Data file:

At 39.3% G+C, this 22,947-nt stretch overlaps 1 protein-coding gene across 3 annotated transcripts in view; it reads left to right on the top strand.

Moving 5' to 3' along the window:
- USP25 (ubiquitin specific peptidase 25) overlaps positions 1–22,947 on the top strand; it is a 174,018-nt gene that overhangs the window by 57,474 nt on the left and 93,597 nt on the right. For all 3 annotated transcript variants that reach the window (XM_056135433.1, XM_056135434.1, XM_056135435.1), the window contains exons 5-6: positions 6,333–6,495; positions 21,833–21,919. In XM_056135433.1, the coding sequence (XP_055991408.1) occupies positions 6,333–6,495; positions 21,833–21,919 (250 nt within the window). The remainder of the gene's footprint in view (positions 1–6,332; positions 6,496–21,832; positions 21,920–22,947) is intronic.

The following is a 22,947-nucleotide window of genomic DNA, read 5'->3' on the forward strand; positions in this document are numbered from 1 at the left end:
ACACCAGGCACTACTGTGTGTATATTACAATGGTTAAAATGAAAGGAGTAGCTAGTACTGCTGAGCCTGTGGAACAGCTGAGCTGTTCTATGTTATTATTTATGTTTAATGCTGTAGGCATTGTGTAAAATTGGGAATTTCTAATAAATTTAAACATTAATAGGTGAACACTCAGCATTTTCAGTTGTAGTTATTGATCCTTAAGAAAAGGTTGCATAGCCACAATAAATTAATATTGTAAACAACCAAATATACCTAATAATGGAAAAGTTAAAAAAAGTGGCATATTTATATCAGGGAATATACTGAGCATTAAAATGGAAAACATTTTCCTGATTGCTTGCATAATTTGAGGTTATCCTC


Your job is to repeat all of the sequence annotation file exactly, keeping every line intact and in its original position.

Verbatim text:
At 39.3% G+C, this 22,947-nt stretch overlaps 1 protein-coding gene across 3 annotated transcripts in view; it reads left to right on the top strand.

Moving 5' to 3' along the window:
- USP25 (ubiquitin specific peptidase 25) overlaps positions 1–22,947 on the top strand; it is a 174,018-nt gene that overhangs the window by 57,474 nt on the left and 93,597 nt on the right. For all 3 annotated transcript variants that reach the window (XM_056135433.1, XM_056135434.1, XM_056135435.1), the window contains exons 5-6: positions 6,333–6,495; positions 21,833–21,919. In XM_056135433.1, the coding sequence (XP_055991408.1) occupies positions 6,333–6,495; positions 21,833–21,919 (250 nt within the window). The remainder of the gene's footprint in view (positions 1–6,332; positions 6,496–21,832; positions 21,920–22,947) is intronic.

The following is a 22,947-nucleotide window of genomic DNA, read 5'->3' on the forward strand; positions in this document are numbered from 1 at the left end:
ACACCAGGCACTACTGTGTGTATATTACAATGGTTAAAATGAAAGGAGTAGCTAGTACTGCTGAGCCTGTGGAACAGCTGAGCTGTTCTATGTTATTATTTATGTTTAATGCTGTAGGCATTGTGTAAAATTGGGAATTTCTAATAAATTTAAACATTAATAGGTGAACACTCAGCATTTTCAGTTGTAGTTATTGATCCTTAAGAAAAGGTTGCATAGCCACAATAAATTAATATTGTAAACAACCAAATATACCTAATAATGGAAAAGTTAAAAAAAGTGGCATATTTATATCAGGGAATATACTGAGCATTAAAATGGAAAACATTTTCCTGATTGCTTGCATAATTTGAGGTTATCCTC